The beautiful evening primrose, a roadside wildflower native to the Americas, has been used in traditional medicine for centuries by both Native Americans and Europeans. In the 1930s it was a popular remedy for eczema. Women commonly used it to relieve menstrual discomfort and breast pain.
In the 1980s, stories about evening primrose seed oil were everywhere. Claims about its amazing health properties led people to suppose it might cure everything from the common cold to cancer. Does evening primrose have any healthful properties? Is it worth trying?
Facts vs. Fiction
The more unlikely claims for evening primrose seed oil beginning in the early 1980s were based on research conducted by Dr. David Horrobin. He believed that many diseases were caused by a lack of essential fatty acids and their precursors. Precursors are chemicals which help your body to produce other chemicals. In this case, GLA is a precursor to linolenic acid and prostaglandin.
Dr. Horrobin believed that people who didn’t get enough of these were more prone to cardiovascular disorders. He thought they might be helped by taking increased amounts of essential fatty acid supplements. He especially cited evening primrose seed oil, which has high levels of gamma-linolenic acid or GLA. His research was controversial and led many to dismiss him as a snake oil salesman. Were they too hasty?
Evening Primrose in Traditional Medicine
Evening primrose has been used traditionally for many purposes for thousands of years. Native Americans use the leaves, flowers and roots in food. They make poultices and teas of evening primrose herb for minor injuries, skin irritations, diarrhea and hemorrhoids. The roots can be used to make a cough medicine. The Cherokee even have an evening primrose tea for weight loss, while Lakota people use it for incense. Evening primrose was among the hundreds of medicinal herbs sold in packets by the Shaker church.
When explorers brought evening primrose back to Europe, it became known as a popular remedy for PMS and breast pain as well as skin diseases and digestive troubles. Known as “The King’s Cure-All”, it was considered especially useful to relieve dysentery, cholera and diarrhea, and could be given to babies. The roots were used in salads.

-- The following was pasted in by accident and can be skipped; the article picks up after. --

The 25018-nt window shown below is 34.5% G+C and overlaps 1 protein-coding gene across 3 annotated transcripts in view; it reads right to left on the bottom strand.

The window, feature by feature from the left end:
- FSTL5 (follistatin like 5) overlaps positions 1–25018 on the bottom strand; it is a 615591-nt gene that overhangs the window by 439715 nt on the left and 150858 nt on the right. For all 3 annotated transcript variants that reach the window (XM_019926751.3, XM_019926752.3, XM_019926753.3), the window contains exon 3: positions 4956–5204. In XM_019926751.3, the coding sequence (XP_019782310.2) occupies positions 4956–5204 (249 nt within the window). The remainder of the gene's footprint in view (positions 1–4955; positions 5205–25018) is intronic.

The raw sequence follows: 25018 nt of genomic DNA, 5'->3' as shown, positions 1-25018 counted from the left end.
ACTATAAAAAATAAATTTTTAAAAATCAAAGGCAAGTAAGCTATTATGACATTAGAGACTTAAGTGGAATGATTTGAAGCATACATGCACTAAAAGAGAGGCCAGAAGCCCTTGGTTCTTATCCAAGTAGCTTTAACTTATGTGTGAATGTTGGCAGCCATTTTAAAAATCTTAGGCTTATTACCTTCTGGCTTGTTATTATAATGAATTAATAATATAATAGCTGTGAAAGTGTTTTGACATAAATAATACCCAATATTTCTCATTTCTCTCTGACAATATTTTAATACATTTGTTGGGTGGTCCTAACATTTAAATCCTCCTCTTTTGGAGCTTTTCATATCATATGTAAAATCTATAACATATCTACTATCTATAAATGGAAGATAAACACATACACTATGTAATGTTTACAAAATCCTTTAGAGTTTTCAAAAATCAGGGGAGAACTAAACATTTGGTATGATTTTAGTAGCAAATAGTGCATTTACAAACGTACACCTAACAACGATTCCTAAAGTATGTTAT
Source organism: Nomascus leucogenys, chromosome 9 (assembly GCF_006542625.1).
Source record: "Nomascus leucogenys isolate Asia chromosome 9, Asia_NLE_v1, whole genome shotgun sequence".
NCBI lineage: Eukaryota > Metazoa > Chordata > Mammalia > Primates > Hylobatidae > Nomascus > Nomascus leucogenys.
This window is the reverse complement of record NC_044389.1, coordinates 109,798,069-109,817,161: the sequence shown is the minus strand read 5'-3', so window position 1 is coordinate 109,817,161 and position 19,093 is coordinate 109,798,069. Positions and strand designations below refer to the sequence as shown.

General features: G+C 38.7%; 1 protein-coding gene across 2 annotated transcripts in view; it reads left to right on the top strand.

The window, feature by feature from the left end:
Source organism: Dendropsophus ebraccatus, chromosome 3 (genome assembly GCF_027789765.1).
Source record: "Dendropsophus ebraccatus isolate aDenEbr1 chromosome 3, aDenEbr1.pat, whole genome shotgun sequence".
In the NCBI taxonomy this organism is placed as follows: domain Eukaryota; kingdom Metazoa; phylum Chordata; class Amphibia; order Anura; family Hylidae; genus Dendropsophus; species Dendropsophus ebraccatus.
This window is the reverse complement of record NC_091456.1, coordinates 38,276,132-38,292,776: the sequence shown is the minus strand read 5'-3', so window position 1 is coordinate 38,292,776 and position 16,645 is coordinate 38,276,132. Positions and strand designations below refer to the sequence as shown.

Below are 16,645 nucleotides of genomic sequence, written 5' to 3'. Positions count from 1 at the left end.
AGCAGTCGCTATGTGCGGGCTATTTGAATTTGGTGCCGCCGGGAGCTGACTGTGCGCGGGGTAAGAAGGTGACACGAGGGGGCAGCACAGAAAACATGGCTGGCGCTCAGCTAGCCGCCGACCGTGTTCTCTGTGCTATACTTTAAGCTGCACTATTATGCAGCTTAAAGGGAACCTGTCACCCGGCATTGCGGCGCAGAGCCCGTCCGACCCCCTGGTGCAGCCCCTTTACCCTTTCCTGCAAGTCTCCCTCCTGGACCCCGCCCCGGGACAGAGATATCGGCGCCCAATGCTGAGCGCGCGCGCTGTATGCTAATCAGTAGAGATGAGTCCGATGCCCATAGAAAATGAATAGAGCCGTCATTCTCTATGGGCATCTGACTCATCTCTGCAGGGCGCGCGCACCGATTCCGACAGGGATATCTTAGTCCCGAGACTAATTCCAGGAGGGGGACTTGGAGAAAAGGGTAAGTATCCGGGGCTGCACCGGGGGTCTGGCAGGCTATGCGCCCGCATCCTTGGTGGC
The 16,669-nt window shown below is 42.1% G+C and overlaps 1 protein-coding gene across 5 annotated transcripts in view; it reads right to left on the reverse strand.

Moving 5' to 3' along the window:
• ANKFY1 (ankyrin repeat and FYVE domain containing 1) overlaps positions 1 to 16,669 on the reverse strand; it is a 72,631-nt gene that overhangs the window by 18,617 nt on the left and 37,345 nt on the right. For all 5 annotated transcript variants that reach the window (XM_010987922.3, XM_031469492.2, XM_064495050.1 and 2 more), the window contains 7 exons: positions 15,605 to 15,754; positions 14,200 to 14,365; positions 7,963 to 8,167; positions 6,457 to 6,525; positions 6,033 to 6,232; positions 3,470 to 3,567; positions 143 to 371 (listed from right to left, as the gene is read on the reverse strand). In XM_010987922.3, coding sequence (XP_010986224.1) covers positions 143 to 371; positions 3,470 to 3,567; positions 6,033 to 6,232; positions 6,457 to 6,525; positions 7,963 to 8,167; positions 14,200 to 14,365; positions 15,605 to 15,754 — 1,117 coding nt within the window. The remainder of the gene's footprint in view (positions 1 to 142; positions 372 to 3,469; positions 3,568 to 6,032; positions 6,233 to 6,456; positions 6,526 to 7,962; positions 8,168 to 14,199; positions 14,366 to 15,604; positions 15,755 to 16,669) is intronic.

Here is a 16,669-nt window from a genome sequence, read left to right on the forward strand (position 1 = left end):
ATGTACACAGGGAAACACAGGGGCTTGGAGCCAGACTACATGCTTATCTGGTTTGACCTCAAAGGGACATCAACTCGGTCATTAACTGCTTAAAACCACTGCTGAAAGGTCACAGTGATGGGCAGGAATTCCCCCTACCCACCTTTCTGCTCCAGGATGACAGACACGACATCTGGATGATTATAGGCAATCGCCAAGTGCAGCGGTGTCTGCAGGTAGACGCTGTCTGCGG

Evening primrose seed oil really is high in GLA, similar to borage. Scientific tests are currently underway. The most promising study, at the University of Wales, revealed that evening primrose is as effective as commercial medication for treatment of PMS and breast pain. In Finland, researchers documented a reduction in symptoms of eczema among patients who took evening primrose seed oil supplements. A University of Pennsylvania study and two British studies concluded that GLA might reduce some of the symptoms of rheumatoid arthritis, but further study is necessary.
Clinical trials are in progress for evening primrose as a with diabetic neuropathy and symptoms of multiple sclerosis. As of 2011, there is not enough evidence to recommend for or against its use.
There is no evidence that evening primrose or GLA cure cancer. However, a 2000 study in Scotland indicated that GLA might reduce tumor size in some forms of breast cancer. It would not replace conventional chemotherapy but be used as an adjunct alongside it.
The consensus of medical opinion is that aside from the known fact of evening primrose’s high GLA content and the benefits thereof, there is not enough information yet. This does not mean that evening primrose oil is worthless, only that not enough scientific data has been collected. It is still being tested in clinical trials.
Try It For Yourself
You can test the efficacy of evening primrose for yourself. Seed oil extract capsules and dried herbs are easy to find in health food stores. The dried leaves, roots and flowers can be made into tea. Drink a cup or two every day for arthritis and fibromyalgia pain. For menstrual problems, drink the tea every day beginning a week or two before your period. For acne and eczema, you should both drink the tea and use it as a wash.
The seeds can be chewed and have a pleasant nutty flavor. You can cook with them, using them on bread as you would poppy seeds. The leaves, seed pods and roots can be steamed for a side dish at meals.
Evening primrose grows best in sunny areas with dry, sandy soil. You can buy the seeds or seedling plants from any nursery. Don’t use too much fertilizer. Sow seeds on top of the soil. Plant seedlings about a foot apart. Water lightly once every few days, being careful not to soak it. When the plants are established, you can water once a week. Take precautions as this plant grows quickly and might invade the rest of your garden. Collect the leaves in the summer. Harvest the seeds in late summer and early fall.
Be careful about ingesting primrose if you have epilepsy. Take a little at a time at first. Don’t use this if you are pregnant.